PMP participant Paul Morton has also investigated the properties of ellipses. As shown in Figure 1, semiellipse $CTI$ is inscribed in right triangle $CBA$ so that it is tangent to hypotenuse $AB$ at $T$, and so that points $I$ and the two foci $F$ and $G$ of the ellipse cut leg $AC$ of the triangle into four equal segments. What is the ratio of the length of hypotenuse $AB$ to the length of leg $AC$, or in symbols, $AB/AC$?

### D9. Semi Inellipse

*Contributed by Paul Morton, PMP Participant*

*This problem originally appeared in the* Prisoner’s Dilemma *in the 2022 Fall issue of the PMP Newsletter. Solutions are no longer being accepted for this Dilemma.*

**Solution**.

For convenience, since segment $AC$ is divided into four equal parts, we introduce coordinates scaled so that $AC=4$. We place the origin at the center of the (semi)ellipse, which is to say the midpoint between the foci $F$ and $G$. Thus the equation of the ellipse will have the standard form ${x}^{2}/{a}^{2}+{y}^{2}/{b}^{2}=1$ for some constants $a$ and $b$ giving the positive $x$– and $y$-intercepts of the ellipse. We’ve included this coordinate system in Figure 2.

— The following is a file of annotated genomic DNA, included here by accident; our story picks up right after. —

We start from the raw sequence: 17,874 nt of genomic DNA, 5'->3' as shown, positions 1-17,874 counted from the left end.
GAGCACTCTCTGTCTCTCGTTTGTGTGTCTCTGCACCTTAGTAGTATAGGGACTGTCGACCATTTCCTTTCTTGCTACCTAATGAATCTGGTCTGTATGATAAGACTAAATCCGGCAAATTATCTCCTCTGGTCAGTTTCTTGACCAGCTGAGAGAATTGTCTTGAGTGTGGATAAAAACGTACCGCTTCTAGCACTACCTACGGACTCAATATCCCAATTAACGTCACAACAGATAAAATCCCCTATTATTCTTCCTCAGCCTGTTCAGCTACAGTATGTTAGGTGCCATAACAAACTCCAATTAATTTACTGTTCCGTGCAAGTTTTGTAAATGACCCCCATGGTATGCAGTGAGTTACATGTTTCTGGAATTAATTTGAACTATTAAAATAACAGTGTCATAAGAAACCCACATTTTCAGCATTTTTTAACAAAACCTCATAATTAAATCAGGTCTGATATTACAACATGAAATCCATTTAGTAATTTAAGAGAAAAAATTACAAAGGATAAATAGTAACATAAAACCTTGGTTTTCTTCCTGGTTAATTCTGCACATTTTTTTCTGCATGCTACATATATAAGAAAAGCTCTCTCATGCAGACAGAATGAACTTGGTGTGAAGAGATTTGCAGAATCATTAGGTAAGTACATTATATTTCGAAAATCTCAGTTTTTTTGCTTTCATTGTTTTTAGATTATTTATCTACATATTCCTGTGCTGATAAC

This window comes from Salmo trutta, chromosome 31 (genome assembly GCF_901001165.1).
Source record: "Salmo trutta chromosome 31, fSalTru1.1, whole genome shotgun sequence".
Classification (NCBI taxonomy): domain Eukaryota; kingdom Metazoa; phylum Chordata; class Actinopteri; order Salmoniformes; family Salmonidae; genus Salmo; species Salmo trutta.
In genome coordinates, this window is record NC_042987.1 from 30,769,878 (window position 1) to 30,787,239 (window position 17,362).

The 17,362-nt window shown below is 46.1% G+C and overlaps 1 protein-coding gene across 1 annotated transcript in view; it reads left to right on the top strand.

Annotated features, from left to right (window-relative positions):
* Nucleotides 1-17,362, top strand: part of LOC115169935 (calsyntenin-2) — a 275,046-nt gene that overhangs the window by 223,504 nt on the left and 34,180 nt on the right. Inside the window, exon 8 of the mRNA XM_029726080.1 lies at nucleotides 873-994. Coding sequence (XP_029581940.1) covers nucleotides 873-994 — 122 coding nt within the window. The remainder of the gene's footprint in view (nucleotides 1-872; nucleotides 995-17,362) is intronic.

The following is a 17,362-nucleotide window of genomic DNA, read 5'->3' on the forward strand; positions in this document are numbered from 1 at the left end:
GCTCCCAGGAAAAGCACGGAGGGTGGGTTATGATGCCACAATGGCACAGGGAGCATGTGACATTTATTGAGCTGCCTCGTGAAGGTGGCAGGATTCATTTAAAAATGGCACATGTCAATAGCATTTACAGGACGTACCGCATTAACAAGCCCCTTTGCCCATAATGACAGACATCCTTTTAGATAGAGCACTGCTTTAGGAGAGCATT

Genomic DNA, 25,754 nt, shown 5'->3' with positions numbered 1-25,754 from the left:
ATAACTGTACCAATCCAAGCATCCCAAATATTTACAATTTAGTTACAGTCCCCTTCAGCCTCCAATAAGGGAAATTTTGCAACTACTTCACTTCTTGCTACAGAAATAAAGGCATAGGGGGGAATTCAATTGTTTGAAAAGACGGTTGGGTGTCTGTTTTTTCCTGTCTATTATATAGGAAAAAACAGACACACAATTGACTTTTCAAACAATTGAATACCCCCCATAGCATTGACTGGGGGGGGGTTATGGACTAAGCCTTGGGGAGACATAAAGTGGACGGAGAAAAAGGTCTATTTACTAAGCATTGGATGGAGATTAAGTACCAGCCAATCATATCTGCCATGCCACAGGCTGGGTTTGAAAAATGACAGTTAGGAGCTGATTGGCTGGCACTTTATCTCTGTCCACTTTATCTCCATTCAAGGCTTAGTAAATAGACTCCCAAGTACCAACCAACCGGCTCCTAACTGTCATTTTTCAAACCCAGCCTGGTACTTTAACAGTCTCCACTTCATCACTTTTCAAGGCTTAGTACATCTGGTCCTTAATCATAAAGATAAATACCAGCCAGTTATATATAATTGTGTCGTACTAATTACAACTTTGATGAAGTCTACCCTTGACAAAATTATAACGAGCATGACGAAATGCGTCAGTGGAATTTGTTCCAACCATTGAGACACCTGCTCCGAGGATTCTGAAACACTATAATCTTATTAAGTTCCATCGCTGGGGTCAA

The coordinates of some of the points are immediate:$$A(-\frac{5}{2},0),{\textstyle \phantom{\rule{0.167em}{0ex}}}I(-\frac{3}{2},0),{\textstyle \phantom{\rule{0.167em}{0ex}}}F(-\frac{1}{2},0),{\textstyle \phantom{\rule{0.167em}{0ex}}}G(\frac{1}{2},0),{\textstyle \phantom{\rule{0.278em}{0ex}}}\text{and}{\textstyle \phantom{\rule{0.278em}{0ex}}}C(\frac{3}{2},0).$$Since $C$ is the $x$-intercept of the ellipse, we have $a=3/2$. We also added the $y$-intercept $D(0,b)$ in Figure 2. Since $FC+CG=3$, we have by the definition of an ellipse that also $3=FD+DG=2\sqrt{{b}^{2}+1{\textstyle \phantom{\rule{-0.167em}{0ex}}}{\textstyle \phantom{\rule{-0.167em}{0ex}}}/{\textstyle \phantom{\rule{-0.167em}{0ex}}}{\textstyle \phantom{\rule{-0.167em}{0ex}}}4}$, from which we solve for $b=\sqrt{2}$.

Now suppose the coordinates of point $B$ are $(3\text{/}2,h)$. Then the equation of line $AB$ is$$y=\frac{h}{4}(x+\frac{5}{2}).$$ Substituting this value for $y$ into the equation of the ellipse to solve for the $x$-coordinate of point $T$ (since the equations of both the line and the ellipse must be satisfied at point $T$), we get

We can write out the rightmost square and multiply both sides by $1152=9\cdot 32\cdot 4$ to obtain the quadraticHowever, it is given in the problem that the line $AB$ is tangent to the semiellipse, so they only intersect in one point. Therefore this quadratic must have only one real root. But by the quadratic formula for $A{x}^{2}+Bx+C=0$, namely $x=(-B\pm \sqrt{{B}^{2}-4AC})/2A$, there are two roots unless ${B}^{2}-4AC=0$. In other words, it must be the case thatAgain multiplying out, this equation simplifies to ${h}^{2}=8$, amazingly enough. Armed with this information, it is easy to compute that $AB=\sqrt{16+{h}^{2}}=2\sqrt{6},$ so $AB/AC=\sqrt{6}/2$.